Sparking Literacy


Published on

An outline of core beliefs about the components of a solid literacy program for elementary school.

Published in: Education
  • Be the first to comment

  • Be the first to like this

No Downloads
Total views
On SlideShare
From Embeds
Number of Embeds
Embeds 0
No embeds

No notes for slide

Sparking Literacy

  1. 1. Literacy Instruction Literate Learners Sparking
  2. 2. Lighting the Way The Big Ideas
  3. 3. Literacy instruction is an interconnected matrix between speaking, writing, and reading; listening, watching, analysing, critiquing and creating. Literacy instruction is about sparking curiosity and engaging students with stories, ideas, messages, perspectives, concepts, words, letters, and sounds.
  4. 4. Literacy instruction is about communication: It is about giving students a voice by providing them with the confidence and the tools they need to share their ideas with the world. Literacy instruction is about constructing and deconstructing meaning (a forest fire is a destructive force that does yield to new growth and new possibilities). Language is not just about communicating ideas but about is a tool for forming new ways of thinking and knowing (Vygotsky).
  5. 5. Literacy instruction is about celebrating imagination and suspending disbelief while at the same time fostering a healthy mistrust of texts and authors. A good literacy program empowers students to be critical about the texts they encounter: to question the source of ideas and to think about whose voices are heard and whose are not. When students learn to be critical, they learn to think about the author’s message, purpose and bias. (McLaughlin 2012)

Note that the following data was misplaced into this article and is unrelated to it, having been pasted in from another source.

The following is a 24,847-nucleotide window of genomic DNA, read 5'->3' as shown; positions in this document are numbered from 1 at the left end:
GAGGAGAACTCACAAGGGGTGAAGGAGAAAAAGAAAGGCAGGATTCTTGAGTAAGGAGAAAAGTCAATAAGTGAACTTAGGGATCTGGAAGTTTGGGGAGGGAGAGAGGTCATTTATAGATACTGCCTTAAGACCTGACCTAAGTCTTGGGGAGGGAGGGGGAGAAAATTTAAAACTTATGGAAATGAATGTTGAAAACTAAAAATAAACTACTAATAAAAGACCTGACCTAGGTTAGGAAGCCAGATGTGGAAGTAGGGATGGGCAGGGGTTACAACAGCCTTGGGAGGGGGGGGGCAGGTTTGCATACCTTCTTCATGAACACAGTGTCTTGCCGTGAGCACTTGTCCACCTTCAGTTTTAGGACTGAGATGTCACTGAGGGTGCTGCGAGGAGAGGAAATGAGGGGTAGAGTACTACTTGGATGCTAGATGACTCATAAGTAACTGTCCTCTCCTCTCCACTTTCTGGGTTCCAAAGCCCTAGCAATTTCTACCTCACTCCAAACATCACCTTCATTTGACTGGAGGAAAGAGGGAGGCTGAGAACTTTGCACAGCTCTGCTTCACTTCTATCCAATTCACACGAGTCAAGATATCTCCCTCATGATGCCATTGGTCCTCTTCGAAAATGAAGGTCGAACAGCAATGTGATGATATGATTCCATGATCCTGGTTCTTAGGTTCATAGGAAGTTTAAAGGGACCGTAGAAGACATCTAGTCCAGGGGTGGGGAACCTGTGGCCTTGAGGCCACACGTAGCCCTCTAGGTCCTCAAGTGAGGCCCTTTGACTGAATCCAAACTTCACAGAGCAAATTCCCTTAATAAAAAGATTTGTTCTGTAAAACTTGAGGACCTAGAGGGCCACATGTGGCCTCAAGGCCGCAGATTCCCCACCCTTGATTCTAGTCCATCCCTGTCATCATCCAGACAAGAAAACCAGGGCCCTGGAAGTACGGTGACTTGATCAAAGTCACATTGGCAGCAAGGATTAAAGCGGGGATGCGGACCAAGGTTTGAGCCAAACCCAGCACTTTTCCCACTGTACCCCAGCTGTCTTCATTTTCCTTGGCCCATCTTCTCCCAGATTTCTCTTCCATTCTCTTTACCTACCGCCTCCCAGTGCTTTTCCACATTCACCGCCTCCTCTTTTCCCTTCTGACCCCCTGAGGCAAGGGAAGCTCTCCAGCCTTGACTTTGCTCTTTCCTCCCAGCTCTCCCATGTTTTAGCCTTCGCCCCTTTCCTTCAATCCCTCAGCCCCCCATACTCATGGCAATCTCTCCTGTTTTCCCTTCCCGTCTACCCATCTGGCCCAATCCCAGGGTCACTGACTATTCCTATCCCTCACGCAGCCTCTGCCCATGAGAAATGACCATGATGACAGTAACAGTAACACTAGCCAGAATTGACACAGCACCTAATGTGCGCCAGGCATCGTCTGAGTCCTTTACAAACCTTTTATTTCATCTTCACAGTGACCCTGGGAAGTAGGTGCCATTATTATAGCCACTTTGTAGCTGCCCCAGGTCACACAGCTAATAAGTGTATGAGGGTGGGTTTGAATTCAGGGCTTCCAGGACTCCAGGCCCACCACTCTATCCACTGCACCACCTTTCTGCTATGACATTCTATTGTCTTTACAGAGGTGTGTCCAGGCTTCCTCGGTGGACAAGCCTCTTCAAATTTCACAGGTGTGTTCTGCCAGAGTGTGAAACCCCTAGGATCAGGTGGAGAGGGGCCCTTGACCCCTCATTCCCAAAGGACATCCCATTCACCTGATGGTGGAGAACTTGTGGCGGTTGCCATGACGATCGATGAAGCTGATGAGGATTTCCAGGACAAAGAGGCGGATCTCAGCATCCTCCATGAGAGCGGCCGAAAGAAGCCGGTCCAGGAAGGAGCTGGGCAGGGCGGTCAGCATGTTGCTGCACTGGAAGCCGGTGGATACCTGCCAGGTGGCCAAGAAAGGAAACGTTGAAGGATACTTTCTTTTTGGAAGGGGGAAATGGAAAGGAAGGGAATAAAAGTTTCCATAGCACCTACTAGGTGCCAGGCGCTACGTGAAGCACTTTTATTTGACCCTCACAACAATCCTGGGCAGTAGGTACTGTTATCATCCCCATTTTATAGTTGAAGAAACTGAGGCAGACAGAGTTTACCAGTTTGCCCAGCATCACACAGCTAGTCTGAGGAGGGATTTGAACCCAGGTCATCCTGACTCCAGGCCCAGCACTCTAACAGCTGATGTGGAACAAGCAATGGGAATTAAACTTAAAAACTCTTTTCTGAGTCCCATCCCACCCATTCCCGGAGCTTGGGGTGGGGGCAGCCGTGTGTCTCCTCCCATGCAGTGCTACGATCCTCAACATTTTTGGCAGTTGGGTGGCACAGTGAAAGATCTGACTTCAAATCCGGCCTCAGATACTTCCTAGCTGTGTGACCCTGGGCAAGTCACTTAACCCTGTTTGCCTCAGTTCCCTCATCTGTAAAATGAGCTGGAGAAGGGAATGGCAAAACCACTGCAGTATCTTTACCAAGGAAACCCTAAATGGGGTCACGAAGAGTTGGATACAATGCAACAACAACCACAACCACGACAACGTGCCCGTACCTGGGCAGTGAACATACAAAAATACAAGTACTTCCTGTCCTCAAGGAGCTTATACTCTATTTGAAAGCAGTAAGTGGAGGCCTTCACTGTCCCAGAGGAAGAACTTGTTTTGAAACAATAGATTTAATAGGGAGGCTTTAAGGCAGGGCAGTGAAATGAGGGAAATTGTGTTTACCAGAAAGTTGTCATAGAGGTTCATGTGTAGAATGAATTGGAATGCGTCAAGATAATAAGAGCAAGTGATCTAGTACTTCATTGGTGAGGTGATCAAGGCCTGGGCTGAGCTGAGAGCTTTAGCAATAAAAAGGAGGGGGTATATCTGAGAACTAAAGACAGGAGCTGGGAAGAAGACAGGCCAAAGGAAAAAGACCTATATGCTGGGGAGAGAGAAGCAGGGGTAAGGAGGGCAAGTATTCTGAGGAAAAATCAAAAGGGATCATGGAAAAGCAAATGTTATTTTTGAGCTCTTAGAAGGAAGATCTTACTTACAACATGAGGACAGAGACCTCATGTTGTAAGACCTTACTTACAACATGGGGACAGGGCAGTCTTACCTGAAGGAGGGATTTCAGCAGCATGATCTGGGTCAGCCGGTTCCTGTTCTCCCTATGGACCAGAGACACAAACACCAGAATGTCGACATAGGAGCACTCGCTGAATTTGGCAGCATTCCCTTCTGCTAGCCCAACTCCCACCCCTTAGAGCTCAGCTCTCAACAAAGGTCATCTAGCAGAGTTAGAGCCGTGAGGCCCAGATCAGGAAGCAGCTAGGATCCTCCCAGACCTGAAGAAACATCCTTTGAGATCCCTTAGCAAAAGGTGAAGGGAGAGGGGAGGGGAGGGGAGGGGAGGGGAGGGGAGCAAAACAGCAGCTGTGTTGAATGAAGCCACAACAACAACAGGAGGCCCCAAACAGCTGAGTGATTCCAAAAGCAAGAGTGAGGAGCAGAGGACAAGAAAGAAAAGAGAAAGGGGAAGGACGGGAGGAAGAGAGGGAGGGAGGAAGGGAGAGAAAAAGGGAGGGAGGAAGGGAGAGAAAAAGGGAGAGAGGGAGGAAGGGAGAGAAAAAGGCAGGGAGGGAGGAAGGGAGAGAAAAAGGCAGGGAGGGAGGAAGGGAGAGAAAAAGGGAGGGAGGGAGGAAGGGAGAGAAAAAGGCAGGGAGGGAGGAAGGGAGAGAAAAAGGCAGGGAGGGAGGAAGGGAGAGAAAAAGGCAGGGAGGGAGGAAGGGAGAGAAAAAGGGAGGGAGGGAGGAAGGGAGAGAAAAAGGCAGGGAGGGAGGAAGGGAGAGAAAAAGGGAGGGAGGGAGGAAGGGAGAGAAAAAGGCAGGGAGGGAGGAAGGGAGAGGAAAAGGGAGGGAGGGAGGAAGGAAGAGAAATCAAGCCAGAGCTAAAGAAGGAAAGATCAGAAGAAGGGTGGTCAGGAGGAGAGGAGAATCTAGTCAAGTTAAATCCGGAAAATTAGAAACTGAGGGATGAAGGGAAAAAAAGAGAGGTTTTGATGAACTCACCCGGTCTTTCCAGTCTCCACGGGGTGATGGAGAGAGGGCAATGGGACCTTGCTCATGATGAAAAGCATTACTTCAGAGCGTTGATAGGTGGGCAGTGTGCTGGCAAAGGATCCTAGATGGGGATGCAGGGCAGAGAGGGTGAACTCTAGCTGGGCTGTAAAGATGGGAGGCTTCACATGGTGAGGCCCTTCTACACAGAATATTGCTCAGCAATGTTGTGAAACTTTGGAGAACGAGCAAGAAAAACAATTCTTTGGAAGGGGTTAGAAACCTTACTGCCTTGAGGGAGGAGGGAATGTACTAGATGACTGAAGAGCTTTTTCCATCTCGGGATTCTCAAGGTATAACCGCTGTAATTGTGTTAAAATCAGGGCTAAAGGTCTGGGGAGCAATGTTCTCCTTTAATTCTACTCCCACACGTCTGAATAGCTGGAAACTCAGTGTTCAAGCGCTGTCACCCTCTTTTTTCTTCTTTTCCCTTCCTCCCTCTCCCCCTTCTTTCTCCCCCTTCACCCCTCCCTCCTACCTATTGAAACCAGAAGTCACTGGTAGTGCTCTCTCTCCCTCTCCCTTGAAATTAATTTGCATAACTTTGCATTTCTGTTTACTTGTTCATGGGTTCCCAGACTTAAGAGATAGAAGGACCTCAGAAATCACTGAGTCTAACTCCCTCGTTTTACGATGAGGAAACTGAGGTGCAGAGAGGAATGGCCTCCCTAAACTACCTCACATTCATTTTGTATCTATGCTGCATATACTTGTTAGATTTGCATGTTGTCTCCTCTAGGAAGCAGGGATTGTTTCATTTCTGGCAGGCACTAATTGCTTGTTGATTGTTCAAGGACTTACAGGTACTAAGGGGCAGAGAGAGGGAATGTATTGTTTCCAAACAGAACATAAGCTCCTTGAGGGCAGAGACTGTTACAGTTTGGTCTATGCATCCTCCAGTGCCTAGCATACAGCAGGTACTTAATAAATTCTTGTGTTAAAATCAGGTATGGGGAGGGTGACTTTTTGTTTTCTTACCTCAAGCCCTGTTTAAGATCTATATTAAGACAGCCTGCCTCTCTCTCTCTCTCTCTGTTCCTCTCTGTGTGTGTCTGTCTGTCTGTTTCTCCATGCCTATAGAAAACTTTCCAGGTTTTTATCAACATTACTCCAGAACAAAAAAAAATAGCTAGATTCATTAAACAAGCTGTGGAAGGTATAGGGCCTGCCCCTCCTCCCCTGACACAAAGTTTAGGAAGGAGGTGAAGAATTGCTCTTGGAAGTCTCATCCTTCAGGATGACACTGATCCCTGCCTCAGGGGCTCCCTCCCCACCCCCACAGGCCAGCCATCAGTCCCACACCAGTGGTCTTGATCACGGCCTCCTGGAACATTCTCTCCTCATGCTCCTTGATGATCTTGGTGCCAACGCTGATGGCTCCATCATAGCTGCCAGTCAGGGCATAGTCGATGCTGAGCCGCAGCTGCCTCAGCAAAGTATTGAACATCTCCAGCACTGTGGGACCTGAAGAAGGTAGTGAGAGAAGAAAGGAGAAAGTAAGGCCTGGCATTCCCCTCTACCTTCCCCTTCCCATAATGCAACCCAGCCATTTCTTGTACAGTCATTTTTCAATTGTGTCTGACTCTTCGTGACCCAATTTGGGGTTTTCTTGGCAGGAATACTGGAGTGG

6. 6. Striking Flint against Steel The Application
  7. 7. Best Practise in Literacy Instruction is possible when:
  8. 8. There is a balance between Modeled, Shared, Guided and Independent: Reading, Writing, Speaking and Creating. The classroom is a place where speaking is valued and where oral communication is recognised as a gateway to reading and writing.
  9. 9. The classroom is a place where, with teacher support, students participate actively in co- creating meaning by facilitating discussions, asking questions, judging each other's answers, clarifying ideas, and connecting ideas across contexts (Resnitskaya 2013). There is interplay between accountable talk, comprehension strategies, vocabulary development, phonological and phonemic awareness, metacognition, critical analysis and learning skills.
  10. 10. The classroom is a place where instruction is designed around the strengths, needs, and interests of students. There is a community of co-learners where the teacher does not always position themself as "the expert" but instead models curiosity, risk-taking, flexibility and learning from mistakes. In this community the teacher plays the role of coach and facilitator, prompting and guiding students, and tries, wherever possible to share power and ownership over the learning process.
  11. 11. The classroom is a place where diverse texts, interconnected curriculums, rich questions, meaningful activities and real world connections make learning engaging for all learners. The classroom is a place where thinking is made visible and where big ideas, learning goals and success criteria are co-created and accessible to teachers, students, parents and other members of the school community.
  12. 12. The classroom is a place where assessment via conversation, reading conferences, writing samples and observations, drives instruction and where the teacher provides timely, meaningful and specific feedback that helps students move along the learning continuum. The classroom is a place where students develop self- efficacy, where they expect to be challenged, to meet the challenges, to set goals and work towards achieving these goals (Afflerbach Et al. 441)